On the evening of Oct. 25, the Hinman Production Company (HPC) hosted its second-ever virtual cabaret, “Broadway’s Darkside.” Originally founded in 1979 as “The Hinman Little Theater,” the completely student-run HPC is one of Binghamton University’s most widely renowned theatre groups.

COVID-19 has changed many facets of life, including theatre. Nevertheless, the group’s shift from the traditional to the virtual stage serves as an ode to the most famous showbiz quotes of all: The show must go on!

The event was hosted on YouTube, with the site’s “Premiere” function allowing audience members to react to the performances in real-time. Things kicked off with a brief, warm welcome from Sydney Perruzza, a senior majoring in psychology and HPC’s event coordinator.

Some performances epitomized our most well-established, “evil” notion of villains. Among these were Eliana Sastow, an undeclared freshman, who sang “Evil Like Me” as Maleficent from “Descendants.” Morgan Orzeck, a sophomore majoring in psychology, sang a rendition of “All Falls Down” as Hedda Hopper from “Chaplin.” Nicole Fauci, a sophomore majoring in theatre, told the nightmarish scary story of a prom gone very wrong in her chilling performance of “The Ballad of Sarah Berry” from “35MM: A Musical Exhibition.” Katherine Quinn, a sophomore majoring in English, did not hesitate to go full Ursula in her performance of “Poor Unfortunate Souls” from “The Little Mermaid,” batting her violet eyelashes and displaying pelagic props.

Other students explored the descent into madness, such as Joshua Curry, a sophomore majoring in human development, who performed “Alive (Reprise)” from “Jekyll & Hyde.” His widened eyes and crazed grin evinced an unhinged alternate personality’s sense of maniacal joy. Dani Collins, a junior majoring in English, took a different approach to this same idea with “The Mad Hatter” from “Wonderland,” a jazzier, up-tempo piece certain to get the audiences’ hearts racing right along with the pulsing hi-hats and fast-paced vocal runs.

Yet other students demonstrated other, unconventional aspects of villains such as their funnier sides. Nick Erb, a senior majoring in business administration, performed “Freeze Your Brain” as J.D. from “Heathers the Musical,” a song centered around a 7-Eleven slushy, with the memorable line “Happiness comes / when everything numbs / who needs cocaine?” perfectly accented by a swift gesture to his nose. Parker Chafetz, a senior majoring in psychology, dazzled as King George from “Hamilton” with his rendition of “You’ll Be Back” wrapped in his blanket as a royal robe. The subtitles amplified the already-comical lyrics for an awesome performance worth laughing out loud.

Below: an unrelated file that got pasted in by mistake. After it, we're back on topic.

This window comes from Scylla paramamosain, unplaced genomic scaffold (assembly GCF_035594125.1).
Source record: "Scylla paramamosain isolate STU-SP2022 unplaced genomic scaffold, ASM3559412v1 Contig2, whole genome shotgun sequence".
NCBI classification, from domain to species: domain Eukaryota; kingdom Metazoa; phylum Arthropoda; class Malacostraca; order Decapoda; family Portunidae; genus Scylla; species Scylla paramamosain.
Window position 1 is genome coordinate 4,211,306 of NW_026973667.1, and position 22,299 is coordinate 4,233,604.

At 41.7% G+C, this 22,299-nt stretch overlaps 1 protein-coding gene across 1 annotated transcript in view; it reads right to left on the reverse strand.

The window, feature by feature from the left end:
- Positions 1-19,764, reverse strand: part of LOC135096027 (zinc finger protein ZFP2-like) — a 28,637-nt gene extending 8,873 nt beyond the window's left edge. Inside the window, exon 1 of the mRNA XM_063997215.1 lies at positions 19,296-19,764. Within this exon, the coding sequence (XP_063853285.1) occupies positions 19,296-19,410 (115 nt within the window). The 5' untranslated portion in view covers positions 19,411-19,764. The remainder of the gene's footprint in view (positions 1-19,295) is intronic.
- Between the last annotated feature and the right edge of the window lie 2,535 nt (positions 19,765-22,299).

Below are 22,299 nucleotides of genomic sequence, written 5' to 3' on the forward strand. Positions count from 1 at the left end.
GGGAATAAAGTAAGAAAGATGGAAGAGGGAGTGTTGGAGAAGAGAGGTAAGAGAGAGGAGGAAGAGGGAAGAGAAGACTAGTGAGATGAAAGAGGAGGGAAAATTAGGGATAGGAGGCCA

Also defying our conventional idea of a “villain,” but portraying a different George, was Perruzza’s own rendition of Regina George’s “Someone Gets Hurt” from the show Mean Girls, sporting Regina’s infamous pink attire. Jamie Berger, a junior majoring in psychology, performed “Dear Theodosia” from “Hamilton” which also gave her villain, Aaron Burr, a rounder characterization — the sweet ballad let the audience see another, non-dueling side of Burr.

While all the performances were truly stellar, there nevertheless seemed to be a few audience favorites. The first of these was Allison Sanel’s, an undeclared freshman, performance of “Mother Knows Best” as Mother Gothel from the Disney movie “Tangled.” Sanel conveyed the suspenseful, underlying motive beneath the lyrics which, at first glance, may appear to reflect nothing but a mother’s standard protective tendencies. Her voice and facial expressions constituted an overall performance that demonstrated inarguable talent.

“I kinda only chose Mother Gothel because I watched Tangled a few weeks ago and the song was stuck in my head,” Sanel said.

Maggie Koekkoek, Student Association (SA) executive vice president and a senior majoring in biomedical engineering, Tessa Livingston, a senior majoring in integrative neuroscience, and Amram Zeitchik, a senior majoring in biomedical engineering, portrayed characters known as “The Cheerios” from the television show “Glee.” The seniors acted as Quinn, Brittany and Santana, respectively. The three employed costumes, choreography, dialogue and scene changes in their performance. This fun was not exclusive to the performers, however. The new level of production allowed the fun to diffuse to the audience as well, making it feel like an actual show.

“We had purchased the costumes for Halloween, so we thought learning the dance and performing it would be a really fun way to get involved in cabaret,” Zeitchick said.

Julianne Darden, a sophomore double-majoring in theatre and sociology, gave a noteworthy, poignant performance of “Hellfire” as Judge Frollo from “The Hunchback of Notre Dame.” Her beautiful voice raised every hair of the audience, even through the screen.

“I picked Frollo because he has to be, in my opinion, the most underrated Disney villain there is,” Darden said. “His character is so incredibly complex and I definitely wanted to challenge myself acting-wise to see how I’d be able to portray him.”